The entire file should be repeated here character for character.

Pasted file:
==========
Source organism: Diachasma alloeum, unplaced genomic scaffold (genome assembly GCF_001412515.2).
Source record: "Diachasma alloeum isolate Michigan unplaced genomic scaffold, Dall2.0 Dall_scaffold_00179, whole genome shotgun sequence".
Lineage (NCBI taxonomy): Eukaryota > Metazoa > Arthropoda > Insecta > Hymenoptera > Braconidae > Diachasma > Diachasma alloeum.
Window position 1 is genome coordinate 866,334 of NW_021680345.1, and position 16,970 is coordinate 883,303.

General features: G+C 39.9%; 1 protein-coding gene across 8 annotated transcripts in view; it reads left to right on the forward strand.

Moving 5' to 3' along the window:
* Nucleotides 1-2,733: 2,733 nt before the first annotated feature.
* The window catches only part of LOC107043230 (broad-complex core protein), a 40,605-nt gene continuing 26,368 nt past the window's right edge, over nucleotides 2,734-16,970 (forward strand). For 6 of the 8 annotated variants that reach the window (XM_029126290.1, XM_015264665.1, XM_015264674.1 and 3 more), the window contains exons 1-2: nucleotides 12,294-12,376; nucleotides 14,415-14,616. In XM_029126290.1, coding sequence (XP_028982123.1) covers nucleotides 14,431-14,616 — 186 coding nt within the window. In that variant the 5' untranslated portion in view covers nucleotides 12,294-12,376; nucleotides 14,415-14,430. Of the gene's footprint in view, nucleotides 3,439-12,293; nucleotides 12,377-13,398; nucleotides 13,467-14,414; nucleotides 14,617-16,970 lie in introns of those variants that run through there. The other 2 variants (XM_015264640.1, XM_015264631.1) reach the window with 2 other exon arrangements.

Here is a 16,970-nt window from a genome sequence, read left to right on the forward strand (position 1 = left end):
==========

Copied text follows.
Source organism: Diachasma alloeum, unplaced genomic scaffold (genome assembly GCF_001412515.2).
Source record: "Diachasma alloeum isolate Michigan unplaced genomic scaffold, Dall2.0 Dall_scaffold_00179, whole genome shotgun sequence".
Lineage (NCBI taxonomy): Eukaryota > Metazoa > Arthropoda > Insecta > Hymenoptera > Braconidae > Diachasma > Diachasma alloeum.
Window position 1 is genome coordinate 866,334 of NW_021680345.1, and position 16,970 is coordinate 883,303.

General features: G+C 39.9%; 1 protein-coding gene across 8 annotated transcripts in view; it reads left to right on the forward strand.

Moving 5' to 3' along the window:
* Nucleotides 1-2,733: 2,733 nt before the first annotated feature.
* The window catches only part of LOC107043230 (broad-complex core protein), a 40,605-nt gene continuing 26,368 nt past the window's right edge, over nucleotides 2,734-16,970 (forward strand). For 6 of the 8 annotated variants that reach the window (XM_029126290.1, XM_015264665.1, XM_015264674.1 and 3 more), the window contains exons 1-2: nucleotides 12,294-12,376; nucleotides 14,415-14,616. In XM_029126290.1, coding sequence (XP_028982123.1) covers nucleotides 14,431-14,616 — 186 coding nt within the window. In that variant the 5' untranslated portion in view covers nucleotides 12,294-12,376; nucleotides 14,415-14,430. Of the gene's footprint in view, nucleotides 3,439-12,293; nucleotides 12,377-13,398; nucleotides 13,467-14,414; nucleotides 14,617-16,970 lie in introns of those variants that run through there. The other 2 variants (XM_015264640.1, XM_015264631.1) reach the window with 2 other exon arrangements.

Here is a 16,970-nt window from a genome sequence, read left to right on the forward strand (position 1 = left end):